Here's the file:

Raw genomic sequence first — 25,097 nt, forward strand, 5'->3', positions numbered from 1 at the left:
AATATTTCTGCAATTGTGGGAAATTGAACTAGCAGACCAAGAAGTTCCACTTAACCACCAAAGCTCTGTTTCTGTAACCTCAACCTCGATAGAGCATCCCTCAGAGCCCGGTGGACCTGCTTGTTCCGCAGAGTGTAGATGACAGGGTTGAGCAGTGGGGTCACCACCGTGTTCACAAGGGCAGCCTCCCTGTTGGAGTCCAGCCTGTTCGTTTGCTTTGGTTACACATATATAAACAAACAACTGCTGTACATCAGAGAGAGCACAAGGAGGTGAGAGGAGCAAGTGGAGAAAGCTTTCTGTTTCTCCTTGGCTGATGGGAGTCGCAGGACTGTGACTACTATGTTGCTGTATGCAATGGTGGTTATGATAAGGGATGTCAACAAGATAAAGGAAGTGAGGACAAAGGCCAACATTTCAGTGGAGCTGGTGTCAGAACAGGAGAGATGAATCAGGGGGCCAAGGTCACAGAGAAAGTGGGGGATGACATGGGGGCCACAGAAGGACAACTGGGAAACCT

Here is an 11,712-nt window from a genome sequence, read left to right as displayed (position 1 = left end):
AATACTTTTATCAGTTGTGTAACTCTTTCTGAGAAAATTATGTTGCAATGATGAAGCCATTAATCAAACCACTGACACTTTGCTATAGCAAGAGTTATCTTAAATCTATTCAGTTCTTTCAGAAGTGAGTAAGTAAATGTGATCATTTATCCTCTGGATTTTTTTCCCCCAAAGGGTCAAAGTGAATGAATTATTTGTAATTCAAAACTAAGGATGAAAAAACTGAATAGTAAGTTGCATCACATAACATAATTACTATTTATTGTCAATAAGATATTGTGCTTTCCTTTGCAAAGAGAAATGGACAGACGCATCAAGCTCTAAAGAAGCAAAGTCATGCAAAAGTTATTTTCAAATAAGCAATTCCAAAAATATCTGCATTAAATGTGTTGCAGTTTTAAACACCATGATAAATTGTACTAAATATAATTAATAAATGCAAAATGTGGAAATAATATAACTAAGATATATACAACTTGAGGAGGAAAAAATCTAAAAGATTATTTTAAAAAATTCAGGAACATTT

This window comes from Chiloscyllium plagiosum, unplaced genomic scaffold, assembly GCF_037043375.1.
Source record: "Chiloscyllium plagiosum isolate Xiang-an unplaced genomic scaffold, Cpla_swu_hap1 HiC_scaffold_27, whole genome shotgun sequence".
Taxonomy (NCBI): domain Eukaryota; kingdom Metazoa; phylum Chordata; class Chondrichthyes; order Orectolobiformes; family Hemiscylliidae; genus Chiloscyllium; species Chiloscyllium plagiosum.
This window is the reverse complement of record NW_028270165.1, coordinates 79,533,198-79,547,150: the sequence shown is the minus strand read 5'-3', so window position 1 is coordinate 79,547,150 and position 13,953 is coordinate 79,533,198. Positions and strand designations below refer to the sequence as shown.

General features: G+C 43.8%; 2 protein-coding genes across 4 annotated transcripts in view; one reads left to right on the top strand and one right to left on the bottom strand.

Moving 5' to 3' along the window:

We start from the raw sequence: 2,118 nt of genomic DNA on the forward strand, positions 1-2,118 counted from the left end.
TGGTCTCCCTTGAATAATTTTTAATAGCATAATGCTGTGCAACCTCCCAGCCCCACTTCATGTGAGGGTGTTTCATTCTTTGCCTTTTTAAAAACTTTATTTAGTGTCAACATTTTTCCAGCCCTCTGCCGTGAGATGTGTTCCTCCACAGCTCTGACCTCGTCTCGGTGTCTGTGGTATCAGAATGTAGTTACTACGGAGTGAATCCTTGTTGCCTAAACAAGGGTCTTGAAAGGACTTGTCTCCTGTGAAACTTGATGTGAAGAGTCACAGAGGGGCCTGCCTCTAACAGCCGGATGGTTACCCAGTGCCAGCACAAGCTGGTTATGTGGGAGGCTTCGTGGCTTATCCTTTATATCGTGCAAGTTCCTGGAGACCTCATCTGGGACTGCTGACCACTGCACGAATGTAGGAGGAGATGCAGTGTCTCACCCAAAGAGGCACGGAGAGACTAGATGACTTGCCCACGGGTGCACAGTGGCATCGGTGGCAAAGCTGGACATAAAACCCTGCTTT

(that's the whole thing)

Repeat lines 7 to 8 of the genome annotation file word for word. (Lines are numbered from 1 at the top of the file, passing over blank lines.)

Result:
Taxonomy (NCBI): domain Eukaryota; kingdom Metazoa; phylum Chordata; class Chondrichthyes; order Orectolobiformes; family Hemiscylliidae; genus Chiloscyllium; species Chiloscyllium plagiosum.
This window is the reverse complement of record NW_028270165.1, coordinates 79,533,198-79,547,150: the sequence shown is the minus strand read 5'-3', so window position 1 is coordinate 79,547,150 and position 13,953 is coordinate 79,533,198. Positions and strand designations below refer to the sequence as shown.